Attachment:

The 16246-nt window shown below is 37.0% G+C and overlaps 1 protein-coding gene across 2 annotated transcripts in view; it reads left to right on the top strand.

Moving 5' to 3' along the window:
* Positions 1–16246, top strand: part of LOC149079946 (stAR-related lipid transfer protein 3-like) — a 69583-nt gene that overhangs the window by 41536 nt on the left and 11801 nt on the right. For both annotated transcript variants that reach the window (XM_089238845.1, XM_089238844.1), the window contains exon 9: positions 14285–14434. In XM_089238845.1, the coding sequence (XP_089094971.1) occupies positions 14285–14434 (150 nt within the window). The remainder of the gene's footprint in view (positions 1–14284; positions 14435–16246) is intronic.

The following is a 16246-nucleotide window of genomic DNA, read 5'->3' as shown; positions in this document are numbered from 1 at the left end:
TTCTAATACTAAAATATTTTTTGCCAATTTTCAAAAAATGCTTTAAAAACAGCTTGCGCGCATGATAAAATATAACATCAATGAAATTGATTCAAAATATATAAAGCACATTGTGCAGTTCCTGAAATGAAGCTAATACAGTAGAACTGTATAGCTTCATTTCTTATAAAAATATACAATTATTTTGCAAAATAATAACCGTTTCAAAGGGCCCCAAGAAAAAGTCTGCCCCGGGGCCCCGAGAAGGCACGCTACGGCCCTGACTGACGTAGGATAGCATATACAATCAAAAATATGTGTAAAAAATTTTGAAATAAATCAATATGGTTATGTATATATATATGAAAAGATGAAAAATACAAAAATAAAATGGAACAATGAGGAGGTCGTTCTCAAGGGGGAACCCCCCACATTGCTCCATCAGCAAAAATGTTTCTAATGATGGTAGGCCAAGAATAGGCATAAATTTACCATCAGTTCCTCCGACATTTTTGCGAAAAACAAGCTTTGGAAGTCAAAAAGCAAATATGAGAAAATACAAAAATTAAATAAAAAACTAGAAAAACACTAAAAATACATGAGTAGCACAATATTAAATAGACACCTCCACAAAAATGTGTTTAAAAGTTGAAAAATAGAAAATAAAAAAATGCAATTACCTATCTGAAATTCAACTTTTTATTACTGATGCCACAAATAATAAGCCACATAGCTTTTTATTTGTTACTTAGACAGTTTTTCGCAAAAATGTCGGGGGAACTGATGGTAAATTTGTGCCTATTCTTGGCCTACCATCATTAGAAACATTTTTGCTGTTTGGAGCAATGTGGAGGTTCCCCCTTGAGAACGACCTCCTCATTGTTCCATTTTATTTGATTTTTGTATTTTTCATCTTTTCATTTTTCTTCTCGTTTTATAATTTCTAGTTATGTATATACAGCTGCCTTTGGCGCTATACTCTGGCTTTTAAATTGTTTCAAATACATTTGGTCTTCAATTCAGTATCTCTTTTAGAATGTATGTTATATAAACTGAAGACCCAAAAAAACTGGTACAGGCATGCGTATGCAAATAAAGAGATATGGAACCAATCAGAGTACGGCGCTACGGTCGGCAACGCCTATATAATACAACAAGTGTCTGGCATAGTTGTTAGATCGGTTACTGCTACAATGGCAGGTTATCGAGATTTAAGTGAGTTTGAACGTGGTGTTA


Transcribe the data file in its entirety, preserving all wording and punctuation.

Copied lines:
The 16246-nt window shown below is 37.0% G+C and overlaps 1 protein-coding gene across 2 annotated transcripts in view; it reads left to right on the top strand.

Moving 5' to 3' along the window:
* Positions 1–16246, top strand: part of LOC149079946 (stAR-related lipid transfer protein 3-like) — a 69583-nt gene that overhangs the window by 41536 nt on the left and 11801 nt on the right. For both annotated transcript variants that reach the window (XM_089238845.1, XM_089238844.1), the window contains exon 9: positions 14285–14434. In XM_089238845.1, the coding sequence (XP_089094971.1) occupies positions 14285–14434 (150 nt within the window). The remainder of the gene's footprint in view (positions 1–14284; positions 14435–16246) is intronic.

The following is a 16246-nucleotide window of genomic DNA, read 5'->3' as shown; positions in this document are numbered from 1 at the left end:
TTCTAATACTAAAATATTTTTTGCCAATTTTCAAAAAATGCTTTAAAAACAGCTTGCGCGCATGATAAAATATAACATCAATGAAATTGATTCAAAATATATAAAGCACATTGTGCAGTTCCTGAAATGAAGCTAATACAGTAGAACTGTATAGCTTCATTTCTTATAAAAATATACAATTATTTTGCAAAATAATAACCGTTTCAAAGGGCCCCAAGAAAAAGTCTGCCCCGGGGCCCCGAGAAGGCACGCTACGGCCCTGACTGACGTAGGATAGCATATACAATCAAAAATATGTGTAAAAAATTTTGAAATAAATCAATATGGTTATGTATATATATATGAAAAGATGAAAAATACAAAAATAAAATGGAACAATGAGGAGGTCGTTCTCAAGGGGGAACCCCCCACATTGCTCCATCAGCAAAAATGTTTCTAATGATGGTAGGCCAAGAATAGGCATAAATTTACCATCAGTTCCTCCGACATTTTTGCGAAAAACAAGCTTTGGAAGTCAAAAAGCAAATATGAGAAAATACAAAAATTAAATAAAAAACTAGAAAAACACTAAAAATACATGAGTAGCACAATATTAAATAGACACCTCCACAAAAATGTGTTTAAAAGTTGAAAAATAGAAAATAAAAAAATGCAATTACCTATCTGAAATTCAACTTTTTATTACTGATGCCACAAATAATAAGCCACATAGCTTTTTATTTGTTACTTAGACAGTTTTTCGCAAAAATGTCGGGGGAACTGATGGTAAATTTGTGCCTATTCTTGGCCTACCATCATTAGAAACATTTTTGCTGTTTGGAGCAATGTGGAGGTTCCCCCTTGAGAACGACCTCCTCATTGTTCCATTTTATTTGATTTTTGTATTTTTCATCTTTTCATTTTTCTTCTCGTTTTATAATTTCTAGTTATGTATATACAGCTGCCTTTGGCGCTATACTCTGGCTTTTAAATTGTTTCAAATACATTTGGTCTTCAATTCAGTATCTCTTTTAGAATGTATGTTATATAAACTGAAGACCCAAAAAAACTGGTACAGGCATGCGTATGCAAATAAAGAGATATGGAACCAATCAGAGTACGGCGCTACGGTCGGCAACGCCTATATAATACAACAAGTGTCTGGCATAGTTGTTAGATCGGTTACTGCTACAATGGCAGGTTATCGAGATTTAAGTGAGTTTGAACGTGGTGTTA